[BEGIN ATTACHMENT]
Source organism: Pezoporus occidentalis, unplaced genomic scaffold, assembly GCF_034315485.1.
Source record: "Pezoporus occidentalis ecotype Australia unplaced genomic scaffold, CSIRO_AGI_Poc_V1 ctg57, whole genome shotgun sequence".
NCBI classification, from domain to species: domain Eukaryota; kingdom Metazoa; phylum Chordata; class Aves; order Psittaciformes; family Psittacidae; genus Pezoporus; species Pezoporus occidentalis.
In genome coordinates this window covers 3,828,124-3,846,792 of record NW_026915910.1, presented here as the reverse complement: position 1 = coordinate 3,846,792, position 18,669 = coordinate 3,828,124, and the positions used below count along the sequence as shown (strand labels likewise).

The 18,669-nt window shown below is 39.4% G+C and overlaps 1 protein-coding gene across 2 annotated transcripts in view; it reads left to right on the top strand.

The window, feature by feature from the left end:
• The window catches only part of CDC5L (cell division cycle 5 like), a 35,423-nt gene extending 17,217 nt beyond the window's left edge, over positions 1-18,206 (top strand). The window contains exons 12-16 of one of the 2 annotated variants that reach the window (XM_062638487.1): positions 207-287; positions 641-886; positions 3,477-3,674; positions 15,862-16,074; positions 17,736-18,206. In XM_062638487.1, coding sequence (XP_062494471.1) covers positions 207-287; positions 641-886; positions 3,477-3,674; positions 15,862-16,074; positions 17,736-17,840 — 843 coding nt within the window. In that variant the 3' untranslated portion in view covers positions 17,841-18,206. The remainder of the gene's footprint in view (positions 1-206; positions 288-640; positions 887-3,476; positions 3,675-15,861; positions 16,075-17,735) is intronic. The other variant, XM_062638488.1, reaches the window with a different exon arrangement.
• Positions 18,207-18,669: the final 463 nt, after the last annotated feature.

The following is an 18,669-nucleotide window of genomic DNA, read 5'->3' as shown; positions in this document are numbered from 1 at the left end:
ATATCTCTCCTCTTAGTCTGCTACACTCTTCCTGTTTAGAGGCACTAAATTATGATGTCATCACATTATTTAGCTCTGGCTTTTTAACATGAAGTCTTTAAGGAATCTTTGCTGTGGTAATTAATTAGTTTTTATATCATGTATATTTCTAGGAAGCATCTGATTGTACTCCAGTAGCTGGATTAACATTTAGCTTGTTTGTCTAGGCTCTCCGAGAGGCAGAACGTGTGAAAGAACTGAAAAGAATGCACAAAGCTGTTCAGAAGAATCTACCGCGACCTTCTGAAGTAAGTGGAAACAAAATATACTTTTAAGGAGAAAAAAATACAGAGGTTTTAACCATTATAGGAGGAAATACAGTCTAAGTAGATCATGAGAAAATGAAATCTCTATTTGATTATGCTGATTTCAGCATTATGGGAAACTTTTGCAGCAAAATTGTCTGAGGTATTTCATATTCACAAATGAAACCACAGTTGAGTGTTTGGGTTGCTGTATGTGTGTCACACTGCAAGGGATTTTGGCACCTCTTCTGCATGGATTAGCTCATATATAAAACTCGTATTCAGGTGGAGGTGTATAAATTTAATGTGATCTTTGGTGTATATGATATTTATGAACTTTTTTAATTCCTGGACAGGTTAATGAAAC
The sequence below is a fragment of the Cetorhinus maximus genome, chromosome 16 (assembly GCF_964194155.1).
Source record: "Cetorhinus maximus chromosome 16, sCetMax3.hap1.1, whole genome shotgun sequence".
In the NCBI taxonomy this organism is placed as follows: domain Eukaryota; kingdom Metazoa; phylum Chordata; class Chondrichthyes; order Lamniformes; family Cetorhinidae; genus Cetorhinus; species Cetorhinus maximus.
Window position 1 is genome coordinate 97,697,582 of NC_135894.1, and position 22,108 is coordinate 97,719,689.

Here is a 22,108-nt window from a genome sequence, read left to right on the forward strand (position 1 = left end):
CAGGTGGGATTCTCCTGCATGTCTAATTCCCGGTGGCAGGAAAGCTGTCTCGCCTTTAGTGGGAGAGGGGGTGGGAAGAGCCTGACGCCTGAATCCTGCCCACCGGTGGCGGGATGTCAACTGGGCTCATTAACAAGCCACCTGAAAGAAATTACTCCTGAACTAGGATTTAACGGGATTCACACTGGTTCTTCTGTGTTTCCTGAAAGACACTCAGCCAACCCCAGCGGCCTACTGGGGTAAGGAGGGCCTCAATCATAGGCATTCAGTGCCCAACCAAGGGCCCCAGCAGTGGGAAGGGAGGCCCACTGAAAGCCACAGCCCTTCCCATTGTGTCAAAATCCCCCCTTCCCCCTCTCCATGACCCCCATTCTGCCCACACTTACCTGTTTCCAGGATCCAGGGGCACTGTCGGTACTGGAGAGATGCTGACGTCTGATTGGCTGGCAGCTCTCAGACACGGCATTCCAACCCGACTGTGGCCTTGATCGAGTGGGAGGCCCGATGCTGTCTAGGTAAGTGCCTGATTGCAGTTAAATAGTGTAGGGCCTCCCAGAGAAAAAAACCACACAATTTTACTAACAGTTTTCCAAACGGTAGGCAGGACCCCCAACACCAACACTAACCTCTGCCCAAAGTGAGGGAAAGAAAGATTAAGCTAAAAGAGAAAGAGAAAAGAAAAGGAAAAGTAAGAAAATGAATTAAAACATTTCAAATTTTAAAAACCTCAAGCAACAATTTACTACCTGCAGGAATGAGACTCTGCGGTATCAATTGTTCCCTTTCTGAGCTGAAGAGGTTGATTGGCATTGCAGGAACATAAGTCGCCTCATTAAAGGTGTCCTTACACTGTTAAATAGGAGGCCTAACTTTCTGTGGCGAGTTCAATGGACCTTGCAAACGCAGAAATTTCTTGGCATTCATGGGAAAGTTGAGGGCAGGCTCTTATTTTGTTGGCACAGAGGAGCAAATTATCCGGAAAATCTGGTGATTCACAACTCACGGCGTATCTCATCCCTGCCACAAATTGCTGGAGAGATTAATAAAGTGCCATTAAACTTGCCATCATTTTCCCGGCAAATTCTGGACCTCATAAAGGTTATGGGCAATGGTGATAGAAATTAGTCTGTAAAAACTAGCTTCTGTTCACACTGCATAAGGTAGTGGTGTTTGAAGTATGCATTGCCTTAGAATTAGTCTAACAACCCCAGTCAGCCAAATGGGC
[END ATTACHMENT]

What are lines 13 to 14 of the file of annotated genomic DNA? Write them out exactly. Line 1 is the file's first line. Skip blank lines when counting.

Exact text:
In the NCBI taxonomy this organism is placed as follows: domain Eukaryota; kingdom Metazoa; phylum Chordata; class Chondrichthyes; order Lamniformes; family Cetorhinidae; genus Cetorhinus; species Cetorhinus maximus.
Window position 1 is genome coordinate 97,697,582 of NC_135894.1, and position 22,108 is coordinate 97,719,689.